Another thought in the vast chorus of thoughts surrounding the death of Harambe, the western lowland gorilla at the Cincinnati Zoo - last September I was fortunate to be able to follow a life-long dream and go Mountain Gorilla trekking in Rwanda. Mountain gorillas are only found in three countries in East Africa (Rwanda, Uganda, and the Democratic Republic of Congo) and are not able to survive in captivity. In the 60's and 70's, many adult mountain gorillas were killed so that their babies (the entire family unit will fight to the death to save a baby) could be taken to a zoo - where it was thought they would be preserved from extinction. None survived. Why is unknown, although they do live in highly structured family groups - that structure is more complex than western lowland gorillas. While other gorilla populations are shrinking at an unsustainable rate, the mountain gorilla population is flourishing – so much so we have to consider whether the loss of their habitat will enable them to keep flourishing at the current rate. But this has taken decades to accomplish and has to address a huge issue: poverty.
The Dian Fossey Gorilla Fund International has done an incredible amount of work to educate people about the plight of mountain gorillas. There is a monument of mountain gorillas as you enter the volcanoes region that states: "If you give us peace, we will give you prosperity." Our porters may have been poachers 10 to 20 years ago - now they make a good living wage acting as porters. While there were fewer than 300 mountain gorillas 20+ years ago, now there are close to 900! I'm not advocating a position on zoos and their role with endangered species. It is wonderful, however, that without a single mountain gorilla in a zoo, that their population is actually thriving. Maybe this will have a positive effect and get more people contributing to groups that are actively working to save our endangered species on the ground and tackling the complexity of issues preventing our endangered species from thriving.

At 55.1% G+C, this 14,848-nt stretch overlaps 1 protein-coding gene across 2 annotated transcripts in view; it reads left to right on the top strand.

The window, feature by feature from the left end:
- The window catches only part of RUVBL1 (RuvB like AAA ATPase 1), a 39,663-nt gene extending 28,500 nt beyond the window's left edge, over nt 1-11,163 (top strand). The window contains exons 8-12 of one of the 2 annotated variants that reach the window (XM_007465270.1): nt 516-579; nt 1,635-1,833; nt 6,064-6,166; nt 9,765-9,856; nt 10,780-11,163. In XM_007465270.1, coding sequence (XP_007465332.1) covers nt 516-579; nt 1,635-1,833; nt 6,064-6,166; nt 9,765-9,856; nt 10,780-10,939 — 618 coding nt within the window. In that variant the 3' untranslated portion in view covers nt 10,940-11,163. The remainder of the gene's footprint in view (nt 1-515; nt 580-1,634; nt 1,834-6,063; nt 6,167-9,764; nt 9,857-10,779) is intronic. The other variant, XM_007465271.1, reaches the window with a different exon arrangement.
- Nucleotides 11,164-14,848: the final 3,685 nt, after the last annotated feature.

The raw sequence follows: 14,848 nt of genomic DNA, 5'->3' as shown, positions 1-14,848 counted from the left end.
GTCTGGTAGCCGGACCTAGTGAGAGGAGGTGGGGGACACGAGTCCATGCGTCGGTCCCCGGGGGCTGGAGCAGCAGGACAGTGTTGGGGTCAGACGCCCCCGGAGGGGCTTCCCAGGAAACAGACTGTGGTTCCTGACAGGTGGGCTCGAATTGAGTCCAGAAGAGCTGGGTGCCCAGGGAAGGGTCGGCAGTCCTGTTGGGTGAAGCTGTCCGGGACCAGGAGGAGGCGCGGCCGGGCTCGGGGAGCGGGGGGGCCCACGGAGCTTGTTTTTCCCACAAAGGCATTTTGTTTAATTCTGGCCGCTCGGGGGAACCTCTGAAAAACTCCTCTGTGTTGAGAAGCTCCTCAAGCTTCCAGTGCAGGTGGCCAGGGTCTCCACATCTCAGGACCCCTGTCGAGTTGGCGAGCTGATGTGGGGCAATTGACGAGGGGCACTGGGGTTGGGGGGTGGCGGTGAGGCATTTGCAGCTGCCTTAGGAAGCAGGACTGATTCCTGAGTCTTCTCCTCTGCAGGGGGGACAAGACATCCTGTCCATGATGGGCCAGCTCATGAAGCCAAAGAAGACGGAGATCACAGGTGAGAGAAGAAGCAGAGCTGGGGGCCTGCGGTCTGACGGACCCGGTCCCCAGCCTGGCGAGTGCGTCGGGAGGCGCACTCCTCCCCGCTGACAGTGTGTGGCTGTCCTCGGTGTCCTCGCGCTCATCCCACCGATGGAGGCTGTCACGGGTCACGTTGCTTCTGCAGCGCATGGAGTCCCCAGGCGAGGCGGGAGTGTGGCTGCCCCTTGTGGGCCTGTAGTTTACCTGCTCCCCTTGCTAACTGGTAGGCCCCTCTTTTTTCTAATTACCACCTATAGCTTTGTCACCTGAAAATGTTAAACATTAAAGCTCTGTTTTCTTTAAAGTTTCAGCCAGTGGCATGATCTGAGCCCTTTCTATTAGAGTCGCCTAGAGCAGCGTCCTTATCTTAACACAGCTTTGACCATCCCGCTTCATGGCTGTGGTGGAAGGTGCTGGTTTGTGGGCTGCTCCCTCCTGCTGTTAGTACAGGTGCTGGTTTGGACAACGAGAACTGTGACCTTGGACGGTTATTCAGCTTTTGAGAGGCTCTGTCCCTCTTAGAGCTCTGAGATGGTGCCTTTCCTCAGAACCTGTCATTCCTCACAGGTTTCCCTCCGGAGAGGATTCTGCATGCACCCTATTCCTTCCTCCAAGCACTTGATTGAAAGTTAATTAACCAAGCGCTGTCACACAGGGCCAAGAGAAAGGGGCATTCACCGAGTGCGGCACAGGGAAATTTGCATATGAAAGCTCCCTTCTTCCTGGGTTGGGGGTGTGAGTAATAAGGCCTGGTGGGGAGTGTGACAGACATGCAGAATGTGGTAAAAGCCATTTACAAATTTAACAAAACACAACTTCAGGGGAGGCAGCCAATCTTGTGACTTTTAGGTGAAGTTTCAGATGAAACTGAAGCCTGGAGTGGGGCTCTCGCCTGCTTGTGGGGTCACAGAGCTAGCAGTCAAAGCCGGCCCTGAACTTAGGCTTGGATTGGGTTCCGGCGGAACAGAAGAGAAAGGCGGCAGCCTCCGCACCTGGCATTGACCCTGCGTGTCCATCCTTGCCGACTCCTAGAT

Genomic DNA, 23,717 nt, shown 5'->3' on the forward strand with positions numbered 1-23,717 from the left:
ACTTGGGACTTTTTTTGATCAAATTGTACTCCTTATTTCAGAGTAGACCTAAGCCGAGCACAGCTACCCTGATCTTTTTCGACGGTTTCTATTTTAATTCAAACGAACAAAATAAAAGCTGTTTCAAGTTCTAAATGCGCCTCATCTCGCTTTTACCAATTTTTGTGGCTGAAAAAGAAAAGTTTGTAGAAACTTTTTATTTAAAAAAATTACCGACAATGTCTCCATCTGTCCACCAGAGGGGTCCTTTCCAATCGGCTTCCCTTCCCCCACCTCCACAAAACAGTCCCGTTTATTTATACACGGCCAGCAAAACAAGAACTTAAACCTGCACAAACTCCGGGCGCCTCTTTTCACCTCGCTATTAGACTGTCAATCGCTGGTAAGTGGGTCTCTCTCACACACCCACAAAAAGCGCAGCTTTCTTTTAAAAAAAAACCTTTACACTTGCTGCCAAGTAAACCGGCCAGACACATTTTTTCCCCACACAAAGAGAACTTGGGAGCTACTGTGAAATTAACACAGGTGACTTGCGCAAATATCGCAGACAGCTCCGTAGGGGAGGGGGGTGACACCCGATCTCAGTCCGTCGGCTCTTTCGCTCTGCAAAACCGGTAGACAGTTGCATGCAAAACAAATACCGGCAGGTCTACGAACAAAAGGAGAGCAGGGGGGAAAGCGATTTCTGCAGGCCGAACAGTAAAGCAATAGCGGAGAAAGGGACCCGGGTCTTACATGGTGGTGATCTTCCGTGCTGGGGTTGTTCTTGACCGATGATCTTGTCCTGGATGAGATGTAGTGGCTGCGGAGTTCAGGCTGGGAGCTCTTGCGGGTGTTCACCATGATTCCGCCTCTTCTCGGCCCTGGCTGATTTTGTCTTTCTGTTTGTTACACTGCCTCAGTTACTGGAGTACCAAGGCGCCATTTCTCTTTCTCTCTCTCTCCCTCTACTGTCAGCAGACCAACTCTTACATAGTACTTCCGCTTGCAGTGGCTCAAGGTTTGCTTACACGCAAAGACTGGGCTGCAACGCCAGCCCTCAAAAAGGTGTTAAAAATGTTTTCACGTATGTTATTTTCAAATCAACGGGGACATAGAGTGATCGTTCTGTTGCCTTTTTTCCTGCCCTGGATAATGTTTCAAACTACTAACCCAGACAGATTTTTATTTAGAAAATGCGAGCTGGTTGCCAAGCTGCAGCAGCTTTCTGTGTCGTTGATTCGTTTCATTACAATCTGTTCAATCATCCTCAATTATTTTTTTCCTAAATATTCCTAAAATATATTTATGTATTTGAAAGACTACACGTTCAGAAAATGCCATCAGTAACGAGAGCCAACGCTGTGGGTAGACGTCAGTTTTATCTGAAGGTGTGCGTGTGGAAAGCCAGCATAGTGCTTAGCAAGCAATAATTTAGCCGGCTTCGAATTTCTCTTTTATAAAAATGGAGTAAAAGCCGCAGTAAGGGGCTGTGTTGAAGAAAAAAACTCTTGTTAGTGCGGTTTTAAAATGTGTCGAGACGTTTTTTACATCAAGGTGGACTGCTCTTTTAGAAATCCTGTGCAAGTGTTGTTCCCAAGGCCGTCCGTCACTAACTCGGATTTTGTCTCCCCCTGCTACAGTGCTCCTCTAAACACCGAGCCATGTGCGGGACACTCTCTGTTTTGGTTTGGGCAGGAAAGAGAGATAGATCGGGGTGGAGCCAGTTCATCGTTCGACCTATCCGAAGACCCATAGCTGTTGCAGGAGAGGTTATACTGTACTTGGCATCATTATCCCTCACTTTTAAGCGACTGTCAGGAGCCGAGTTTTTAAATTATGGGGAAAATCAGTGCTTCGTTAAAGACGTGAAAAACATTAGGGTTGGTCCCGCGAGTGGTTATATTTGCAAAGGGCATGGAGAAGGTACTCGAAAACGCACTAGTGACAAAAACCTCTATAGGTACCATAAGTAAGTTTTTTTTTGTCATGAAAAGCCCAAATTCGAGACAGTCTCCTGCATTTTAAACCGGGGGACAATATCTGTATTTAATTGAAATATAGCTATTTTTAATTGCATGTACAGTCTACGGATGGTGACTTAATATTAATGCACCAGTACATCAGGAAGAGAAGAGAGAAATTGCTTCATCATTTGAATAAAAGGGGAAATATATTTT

On the loss of the western lowland silverback, Harambe - it is sad all around. Generally, silverbacks are very gentle and loving fathers. They do get aggressive when another silverback is trying to take over a family unit - and they may kill babies to bring the mother into season - if they win the battle. It does not always happen, however, and silverbacks have adopted those babies fathered by other silverbacks. They also can posture aggressively to keep the family in line or safe - we heard the silverback of one group stop two females from quarreling with his behavior. I would have liked to see the zoo officials have the chance to try to lure Harambe away from the boy, but the crowd was out of control and causing more distress to him by screaming and shouting. There was no time to educate the crowd about gorilla etiquette - the mom screaming out to the child did not help, either. It might not have been safe for the zoo to take other action if Harambe was not habituated to the zoo keepers. We were clearly instructed to follow all of the trackers/warden's instructions - do not maintain eye contact, speak in a calm cadence, make submissive noises - the gorilla is in charge! Our wardens had years of contact with their gorilla family and can translate their actions/communications - it's not clear that this is the relationship that the zoo had with Harambe.